Skip to main content

Settlers blame Israeli defense minister for growing West Bank insecurity

Defense Minister Benny Gantz is caught between his efforts to establish good relations with the Palestinian leadership, and the wrath of the settlers following insecurity escalation.
Israeli Minister of Defense Benny Gantz speaks at the start of a Blue and White party meeting, Jerusalem, June 27, 2022.

With tensions growing in the West Bank, Defense Minister Benny Gantz has been targeted by the settlers. They are demanding that the government launch an actual military operation to prevent any further escalation in the territories.

Over the last few weeks, not a day has gone by without some violent incident or other targeting the Jewish settlers of the West Bank or the Israel Defense Forces (IDF). Some of these incidents have even involved firearms.

As defense minister, Gantz finds himself caught in the eye of the storm. He is coming under intense pressure from the settlers, who are using the Nov. 1 election as leverage to force the government — and especially Gantz — to act.

As head of a party with a strong right-wing orientation — the Blue and White party — the pressure being placed on Gantz has the potential to impact his performance in the polls. His party includes two ministers who were former members of the Likud — Gideon Saar and Ze’ev Elkin — who share a similar ideology with that party. They have strong ties with the settlers, and have succeeded in winning support from some right-wing voters. In an election in which every vote counts, Gantz could lose their support from these voters, thereby weakening his position.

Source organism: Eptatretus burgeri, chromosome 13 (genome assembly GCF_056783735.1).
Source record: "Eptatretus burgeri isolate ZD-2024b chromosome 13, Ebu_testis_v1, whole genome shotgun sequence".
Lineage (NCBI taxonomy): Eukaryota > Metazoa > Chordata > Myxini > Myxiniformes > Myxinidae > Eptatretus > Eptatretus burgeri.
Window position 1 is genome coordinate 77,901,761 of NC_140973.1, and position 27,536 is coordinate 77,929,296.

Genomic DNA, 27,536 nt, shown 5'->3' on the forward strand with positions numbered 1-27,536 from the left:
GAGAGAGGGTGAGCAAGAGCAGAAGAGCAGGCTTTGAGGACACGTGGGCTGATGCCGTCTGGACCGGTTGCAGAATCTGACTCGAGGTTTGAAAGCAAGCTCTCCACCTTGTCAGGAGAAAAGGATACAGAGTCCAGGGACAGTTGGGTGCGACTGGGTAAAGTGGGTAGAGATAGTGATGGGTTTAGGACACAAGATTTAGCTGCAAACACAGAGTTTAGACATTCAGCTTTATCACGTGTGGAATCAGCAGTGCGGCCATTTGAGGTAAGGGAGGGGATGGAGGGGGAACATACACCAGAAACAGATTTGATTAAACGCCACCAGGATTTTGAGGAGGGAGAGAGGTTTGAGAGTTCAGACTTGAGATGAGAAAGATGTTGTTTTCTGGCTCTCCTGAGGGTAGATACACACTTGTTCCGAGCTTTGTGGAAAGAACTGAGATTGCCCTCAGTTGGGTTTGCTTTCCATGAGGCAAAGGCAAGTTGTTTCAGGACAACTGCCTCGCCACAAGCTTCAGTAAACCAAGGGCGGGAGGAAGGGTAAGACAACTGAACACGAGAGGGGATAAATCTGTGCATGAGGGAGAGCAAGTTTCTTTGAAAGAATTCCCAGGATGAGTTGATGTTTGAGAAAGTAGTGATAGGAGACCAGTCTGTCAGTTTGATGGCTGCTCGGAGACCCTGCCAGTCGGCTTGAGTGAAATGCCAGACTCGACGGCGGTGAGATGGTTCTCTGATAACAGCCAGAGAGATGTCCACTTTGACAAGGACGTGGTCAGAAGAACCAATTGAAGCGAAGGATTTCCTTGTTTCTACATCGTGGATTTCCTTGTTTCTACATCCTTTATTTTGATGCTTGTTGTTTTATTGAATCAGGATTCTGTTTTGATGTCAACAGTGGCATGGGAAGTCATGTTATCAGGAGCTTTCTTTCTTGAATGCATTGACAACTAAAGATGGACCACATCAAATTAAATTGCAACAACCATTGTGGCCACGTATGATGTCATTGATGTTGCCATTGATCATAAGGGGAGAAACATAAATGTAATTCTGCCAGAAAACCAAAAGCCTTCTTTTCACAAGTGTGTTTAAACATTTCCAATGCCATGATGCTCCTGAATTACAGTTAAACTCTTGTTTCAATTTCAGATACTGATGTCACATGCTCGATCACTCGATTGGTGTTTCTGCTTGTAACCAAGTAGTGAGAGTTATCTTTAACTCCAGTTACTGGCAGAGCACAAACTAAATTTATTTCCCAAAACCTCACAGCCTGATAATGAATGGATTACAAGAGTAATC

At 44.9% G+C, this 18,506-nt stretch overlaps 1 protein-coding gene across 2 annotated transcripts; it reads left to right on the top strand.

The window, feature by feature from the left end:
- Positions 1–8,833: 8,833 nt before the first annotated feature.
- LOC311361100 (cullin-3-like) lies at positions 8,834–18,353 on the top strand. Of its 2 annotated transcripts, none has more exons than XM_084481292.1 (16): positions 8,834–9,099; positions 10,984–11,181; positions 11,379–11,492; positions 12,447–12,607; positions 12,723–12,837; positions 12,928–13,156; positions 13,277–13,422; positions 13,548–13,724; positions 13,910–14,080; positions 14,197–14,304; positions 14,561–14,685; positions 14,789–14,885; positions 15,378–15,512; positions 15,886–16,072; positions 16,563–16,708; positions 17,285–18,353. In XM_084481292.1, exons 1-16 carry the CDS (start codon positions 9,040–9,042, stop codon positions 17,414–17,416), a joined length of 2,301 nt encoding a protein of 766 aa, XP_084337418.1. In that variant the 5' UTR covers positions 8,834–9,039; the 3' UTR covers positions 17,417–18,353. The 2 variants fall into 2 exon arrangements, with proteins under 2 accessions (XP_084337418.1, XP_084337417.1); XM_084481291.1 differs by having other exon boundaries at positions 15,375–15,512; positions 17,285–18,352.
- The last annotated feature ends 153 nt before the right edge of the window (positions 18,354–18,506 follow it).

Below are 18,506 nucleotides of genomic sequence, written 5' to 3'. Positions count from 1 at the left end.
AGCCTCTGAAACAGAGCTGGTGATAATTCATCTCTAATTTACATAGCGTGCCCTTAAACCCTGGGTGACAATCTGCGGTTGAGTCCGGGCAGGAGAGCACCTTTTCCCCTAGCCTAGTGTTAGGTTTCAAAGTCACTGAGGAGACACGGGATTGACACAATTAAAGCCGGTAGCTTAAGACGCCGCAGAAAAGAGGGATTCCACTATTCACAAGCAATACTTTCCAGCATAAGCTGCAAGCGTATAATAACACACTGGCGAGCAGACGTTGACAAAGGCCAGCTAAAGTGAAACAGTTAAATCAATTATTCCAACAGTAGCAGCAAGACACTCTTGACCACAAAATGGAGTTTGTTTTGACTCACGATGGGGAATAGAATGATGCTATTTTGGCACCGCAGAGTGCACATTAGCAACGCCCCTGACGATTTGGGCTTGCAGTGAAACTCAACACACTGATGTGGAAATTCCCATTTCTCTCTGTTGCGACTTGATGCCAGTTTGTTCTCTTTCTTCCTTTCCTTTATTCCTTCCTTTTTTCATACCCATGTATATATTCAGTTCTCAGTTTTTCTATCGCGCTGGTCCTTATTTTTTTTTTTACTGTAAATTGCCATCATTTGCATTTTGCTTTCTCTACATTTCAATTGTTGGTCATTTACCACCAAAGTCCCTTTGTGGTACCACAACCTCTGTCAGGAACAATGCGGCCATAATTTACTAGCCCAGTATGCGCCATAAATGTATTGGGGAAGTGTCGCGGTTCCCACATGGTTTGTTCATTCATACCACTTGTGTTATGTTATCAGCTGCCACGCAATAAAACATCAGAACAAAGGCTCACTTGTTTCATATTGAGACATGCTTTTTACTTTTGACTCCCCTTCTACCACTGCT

In fact, it is already happening. The leaders of the settler movement are taking advantage of Gantz’s Achilles’ heel to coerce him to lead the forces in government calling for significant action against West Bank terrorist groups.

On Oct. 3, settler leaders held a press conference outside Gantz’s home, announcing that several West Bank municipalities would be holding protest strikes. They blamed the government of preventing the IDF from acting against rock throwers and even against shooters. A second demonstration in front of Gantz’s home took place Oct. 6.

In the past few days, settlers repeatedly blocked the entrances and exits to Nablus, arguing that since the government is failing to stop terrorism, they have no choice but to defend their residents themselves.

Gantz finds himself in a sensitive situation. On the one hand, he is believed to be the member of the Cabinet with the closest ties to Palestinian leader Mahmoud Abbas. The two men speak and even meet regularly. Gantz takes pride in his good relationship with the Palestinian leader, claiming that it is intended to maintain calm in the territories. The problem is that while this may have been true several months ago, it no longer is. The relationship between Gantz and Abbas and the direct line of communication between the two men is failing to prevent a wave of terror, which is taking a toll on the day-to-day life of the settlers. While Prime Minister Yair Lapid and the other members of the Cabinet have managed to avoid the settlers’ wrath, Gantz is subjected to most of their ire.

Just a few hours before the start of Yom Kippur, Gantz attended a situation briefing in the Central Command. The chief of staff and the director of the Shin Bet were also present at the brief.